Is there anything else I should do as part of the rites of Qurbani?
(Can I cut my nails? My hair?)

This sacrifice is closely linked to Hajj. Those performing Hajj will also be making this sacrifice. So the person who intends to sacrifice an animal takes on some of the practices and prohibitions that come with performing Hajj. One such recommended act is to avoid cutting your hair and nails in Dhul’Hijjah, during the days leading up to Eid, until after the sacrifice is made. There’s no problem with washing or bathing, and if a nail breaks there’s no issue with removing it. If one does want to cut their hair or nails, they would not be sinful and there is no effect on their udhiya offering. They would, however, miss out on the rewards of drawing near to participating in the Hajj and honouring its rites. Keep in mind, these restrictions don’t apply to everyone, only the person offering the sacrifice (ie. the head of the household.)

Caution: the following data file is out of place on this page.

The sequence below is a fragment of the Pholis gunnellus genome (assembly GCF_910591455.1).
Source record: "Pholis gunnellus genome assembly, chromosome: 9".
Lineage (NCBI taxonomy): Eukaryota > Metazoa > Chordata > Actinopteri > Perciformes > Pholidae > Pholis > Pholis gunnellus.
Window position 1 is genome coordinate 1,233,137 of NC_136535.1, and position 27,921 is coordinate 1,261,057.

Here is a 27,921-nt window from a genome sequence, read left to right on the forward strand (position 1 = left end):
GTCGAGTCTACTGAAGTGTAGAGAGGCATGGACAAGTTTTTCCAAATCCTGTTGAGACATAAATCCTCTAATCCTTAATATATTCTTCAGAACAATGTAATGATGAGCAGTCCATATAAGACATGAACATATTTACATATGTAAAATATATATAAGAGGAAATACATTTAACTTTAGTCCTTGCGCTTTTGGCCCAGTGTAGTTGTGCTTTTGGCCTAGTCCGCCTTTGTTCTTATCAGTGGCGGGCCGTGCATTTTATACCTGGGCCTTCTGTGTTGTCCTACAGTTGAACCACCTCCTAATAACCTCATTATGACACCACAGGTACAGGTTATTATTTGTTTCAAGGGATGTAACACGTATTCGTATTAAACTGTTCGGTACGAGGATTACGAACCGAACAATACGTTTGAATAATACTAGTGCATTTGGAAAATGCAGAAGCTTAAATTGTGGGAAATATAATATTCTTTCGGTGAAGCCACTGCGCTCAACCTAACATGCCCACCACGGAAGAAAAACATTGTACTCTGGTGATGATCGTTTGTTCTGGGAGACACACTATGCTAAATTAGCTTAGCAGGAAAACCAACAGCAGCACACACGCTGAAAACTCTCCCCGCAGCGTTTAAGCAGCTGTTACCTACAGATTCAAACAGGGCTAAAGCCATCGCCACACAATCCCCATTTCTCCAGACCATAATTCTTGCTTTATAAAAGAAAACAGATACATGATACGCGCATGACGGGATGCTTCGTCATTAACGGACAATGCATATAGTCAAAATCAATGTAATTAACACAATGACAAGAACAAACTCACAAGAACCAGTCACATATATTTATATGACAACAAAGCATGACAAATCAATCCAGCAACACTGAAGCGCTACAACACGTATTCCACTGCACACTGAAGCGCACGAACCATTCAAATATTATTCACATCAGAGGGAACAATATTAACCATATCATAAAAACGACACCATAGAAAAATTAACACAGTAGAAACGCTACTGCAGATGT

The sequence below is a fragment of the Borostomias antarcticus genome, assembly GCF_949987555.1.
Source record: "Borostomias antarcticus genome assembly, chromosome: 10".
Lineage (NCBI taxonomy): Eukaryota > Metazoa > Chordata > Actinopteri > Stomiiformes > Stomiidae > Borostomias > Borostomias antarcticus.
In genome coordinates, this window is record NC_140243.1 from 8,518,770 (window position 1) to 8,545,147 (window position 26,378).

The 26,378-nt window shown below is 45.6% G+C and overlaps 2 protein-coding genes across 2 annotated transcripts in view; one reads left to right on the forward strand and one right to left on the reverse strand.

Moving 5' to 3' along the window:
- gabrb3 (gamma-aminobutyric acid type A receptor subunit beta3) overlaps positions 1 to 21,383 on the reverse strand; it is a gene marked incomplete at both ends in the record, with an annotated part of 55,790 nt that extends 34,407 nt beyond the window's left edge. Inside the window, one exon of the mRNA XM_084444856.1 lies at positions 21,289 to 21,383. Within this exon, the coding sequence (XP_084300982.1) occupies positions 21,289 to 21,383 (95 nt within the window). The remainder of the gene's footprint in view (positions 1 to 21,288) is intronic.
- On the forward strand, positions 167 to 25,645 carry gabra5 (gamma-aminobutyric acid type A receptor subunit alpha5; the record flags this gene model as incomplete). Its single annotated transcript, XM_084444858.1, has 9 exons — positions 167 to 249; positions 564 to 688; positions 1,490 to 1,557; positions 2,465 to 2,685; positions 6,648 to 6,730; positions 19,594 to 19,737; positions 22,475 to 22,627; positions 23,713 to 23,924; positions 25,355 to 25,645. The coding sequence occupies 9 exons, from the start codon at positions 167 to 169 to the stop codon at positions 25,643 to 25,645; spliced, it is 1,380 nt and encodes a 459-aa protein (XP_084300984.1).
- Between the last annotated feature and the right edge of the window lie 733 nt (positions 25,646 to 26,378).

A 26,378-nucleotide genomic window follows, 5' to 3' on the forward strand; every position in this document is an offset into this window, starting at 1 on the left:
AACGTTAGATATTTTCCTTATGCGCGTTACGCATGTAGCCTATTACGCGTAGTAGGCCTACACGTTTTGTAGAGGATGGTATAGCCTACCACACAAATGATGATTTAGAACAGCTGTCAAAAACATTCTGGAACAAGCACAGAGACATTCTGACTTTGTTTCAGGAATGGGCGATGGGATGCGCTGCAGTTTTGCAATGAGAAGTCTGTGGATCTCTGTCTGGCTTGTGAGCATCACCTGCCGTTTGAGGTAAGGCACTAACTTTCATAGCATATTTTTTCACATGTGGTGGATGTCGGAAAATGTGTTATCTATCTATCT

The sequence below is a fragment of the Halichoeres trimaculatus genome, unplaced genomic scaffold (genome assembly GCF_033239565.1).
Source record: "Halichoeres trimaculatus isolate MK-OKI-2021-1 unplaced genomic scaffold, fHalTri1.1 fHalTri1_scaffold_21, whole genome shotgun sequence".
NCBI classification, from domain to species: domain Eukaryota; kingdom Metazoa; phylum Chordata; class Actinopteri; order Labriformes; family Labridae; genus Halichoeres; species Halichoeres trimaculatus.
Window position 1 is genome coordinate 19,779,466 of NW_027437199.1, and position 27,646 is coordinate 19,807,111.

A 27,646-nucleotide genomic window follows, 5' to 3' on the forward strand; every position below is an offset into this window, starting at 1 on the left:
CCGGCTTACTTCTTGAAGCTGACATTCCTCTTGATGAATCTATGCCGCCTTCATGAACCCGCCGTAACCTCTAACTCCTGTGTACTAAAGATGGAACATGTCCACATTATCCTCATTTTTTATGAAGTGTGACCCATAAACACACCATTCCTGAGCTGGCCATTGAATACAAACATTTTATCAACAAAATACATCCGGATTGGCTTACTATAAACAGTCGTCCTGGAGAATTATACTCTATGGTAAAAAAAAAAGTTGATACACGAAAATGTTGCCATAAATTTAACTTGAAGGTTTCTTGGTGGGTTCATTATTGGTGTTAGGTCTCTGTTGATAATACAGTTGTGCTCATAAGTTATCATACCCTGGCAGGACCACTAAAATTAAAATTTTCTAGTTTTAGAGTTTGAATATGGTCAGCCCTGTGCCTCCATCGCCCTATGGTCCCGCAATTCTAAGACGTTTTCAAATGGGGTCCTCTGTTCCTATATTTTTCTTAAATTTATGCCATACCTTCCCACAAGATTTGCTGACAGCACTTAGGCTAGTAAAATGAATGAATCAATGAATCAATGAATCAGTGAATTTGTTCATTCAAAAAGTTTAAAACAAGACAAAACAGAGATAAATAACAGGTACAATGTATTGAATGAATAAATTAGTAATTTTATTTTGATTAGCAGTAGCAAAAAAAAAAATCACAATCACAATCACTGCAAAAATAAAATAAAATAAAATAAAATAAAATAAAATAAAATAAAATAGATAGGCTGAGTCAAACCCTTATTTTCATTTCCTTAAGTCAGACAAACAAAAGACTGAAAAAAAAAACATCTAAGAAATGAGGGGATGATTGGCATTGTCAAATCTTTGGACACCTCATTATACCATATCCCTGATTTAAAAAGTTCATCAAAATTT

“When you see the new moon of Dhul-Hijjah, if any one of you wants to offer a sacrifice, let him not take anything from his hair or nails until he has offered the sacrifice.” [Sahih Muslim]

What’s the purpose?

As is the case with many acts of worship, this act of sacrifice serves a greater purpose. A communal purpose. This sacrifice is intended to be shared with those less fortunate as an act of charity. Just as Zakat ul-Fitr ensures that people have food to eat on Eid ul-Fitr, the sacrifice and distribution of meat on Eid ul-Adha ensures the same for this holiday and time of celebration.

For most families facing food insecurity and malnutrition, meat is a luxury. The important proteins and nutrients that come from meat are something they’re deprived of until this one special occasion. This is especially important for children who may face multiple nutrient deficiencies. With your help we can provide these families with the vital nutrients needed for improved health and growing children.

So, spread the joy of Eid. Share your Qurbani today.